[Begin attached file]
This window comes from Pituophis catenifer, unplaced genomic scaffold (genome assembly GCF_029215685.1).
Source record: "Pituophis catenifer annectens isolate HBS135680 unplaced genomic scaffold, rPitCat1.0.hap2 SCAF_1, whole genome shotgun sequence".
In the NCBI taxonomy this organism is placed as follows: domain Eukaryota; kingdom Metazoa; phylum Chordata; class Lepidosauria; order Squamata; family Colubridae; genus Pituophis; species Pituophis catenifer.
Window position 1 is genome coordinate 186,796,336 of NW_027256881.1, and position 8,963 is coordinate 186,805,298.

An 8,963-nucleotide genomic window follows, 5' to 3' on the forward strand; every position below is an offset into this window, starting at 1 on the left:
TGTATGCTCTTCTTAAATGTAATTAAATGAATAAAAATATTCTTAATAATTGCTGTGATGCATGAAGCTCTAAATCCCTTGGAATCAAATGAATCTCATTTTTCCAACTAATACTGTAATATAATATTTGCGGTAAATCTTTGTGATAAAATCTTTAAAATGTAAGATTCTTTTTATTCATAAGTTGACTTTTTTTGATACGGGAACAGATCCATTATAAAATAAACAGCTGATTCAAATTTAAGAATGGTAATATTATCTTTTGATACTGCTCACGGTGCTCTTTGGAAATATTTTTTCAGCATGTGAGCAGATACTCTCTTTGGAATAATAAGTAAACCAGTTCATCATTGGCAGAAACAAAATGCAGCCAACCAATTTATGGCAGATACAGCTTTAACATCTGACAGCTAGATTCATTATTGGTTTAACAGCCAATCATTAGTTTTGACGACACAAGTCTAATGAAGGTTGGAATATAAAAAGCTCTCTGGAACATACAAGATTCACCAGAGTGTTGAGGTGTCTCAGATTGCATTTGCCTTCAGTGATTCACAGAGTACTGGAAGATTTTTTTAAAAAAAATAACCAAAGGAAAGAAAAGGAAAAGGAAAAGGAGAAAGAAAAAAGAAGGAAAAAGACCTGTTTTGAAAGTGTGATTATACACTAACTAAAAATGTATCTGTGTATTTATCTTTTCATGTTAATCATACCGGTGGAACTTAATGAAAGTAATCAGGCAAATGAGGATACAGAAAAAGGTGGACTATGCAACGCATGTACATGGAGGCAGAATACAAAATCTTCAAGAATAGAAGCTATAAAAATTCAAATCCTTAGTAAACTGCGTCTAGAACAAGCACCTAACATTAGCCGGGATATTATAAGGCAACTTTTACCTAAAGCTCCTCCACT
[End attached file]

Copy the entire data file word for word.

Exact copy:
This window comes from Pituophis catenifer, unplaced genomic scaffold (genome assembly GCF_029215685.1).
Source record: "Pituophis catenifer annectens isolate HBS135680 unplaced genomic scaffold, rPitCat1.0.hap2 SCAF_1, whole genome shotgun sequence".
In the NCBI taxonomy this organism is placed as follows: domain Eukaryota; kingdom Metazoa; phylum Chordata; class Lepidosauria; order Squamata; family Colubridae; genus Pituophis; species Pituophis catenifer.
Window position 1 is genome coordinate 186,796,336 of NW_027256881.1, and position 8,963 is coordinate 186,805,298.

An 8,963-nucleotide genomic window follows, 5' to 3' on the forward strand; every position below is an offset into this window, starting at 1 on the left:
TGTATGCTCTTCTTAAATGTAATTAAATGAATAAAAATATTCTTAATAATTGCTGTGATGCATGAAGCTCTAAATCCCTTGGAATCAAATGAATCTCATTTTTCCAACTAATACTGTAATATAATATTTGCGGTAAATCTTTGTGATAAAATCTTTAAAATGTAAGATTCTTTTTATTCATAAGTTGACTTTTTTTGATACGGGAACAGATCCATTATAAAATAAACAGCTGATTCAAATTTAAGAATGGTAATATTATCTTTTGATACTGCTCACGGTGCTCTTTGGAAATATTTTTTCAGCATGTGAGCAGATACTCTCTTTGGAATAATAAGTAAACCAGTTCATCATTGGCAGAAACAAAATGCAGCCAACCAATTTATGGCAGATACAGCTTTAACATCTGACAGCTAGATTCATTATTGGTTTAACAGCCAATCATTAGTTTTGACGACACAAGTCTAATGAAGGTTGGAATATAAAAAGCTCTCTGGAACATACAAGATTCACCAGAGTGTTGAGGTGTCTCAGATTGCATTTGCCTTCAGTGATTCACAGAGTACTGGAAGATTTTTTTAAAAAAAATAACCAAAGGAAAGAAAAGGAAAAGGAAAAGGAGAAAGAAAAAAGAAGGAAAAAGACCTGTTTTGAAAGTGTGATTATACACTAACTAAAAATGTATCTGTGTATTTATCTTTTCATGTTAATCATACCGGTGGAACTTAATGAAAGTAATCAGGCAAATGAGGATACAGAAAAAGGTGGACTATGCAACGCATGTACATGGAGGCAGAATACAAAATCTTCAAGAATAGAAGCTATAAAAATTCAAATCCTTAGTAAACTGCGTCTAGAACAAGCACCTAACATTAGCCGGGATATTATAAGGCAACTTTTACCTAAAGCTCCTCCACT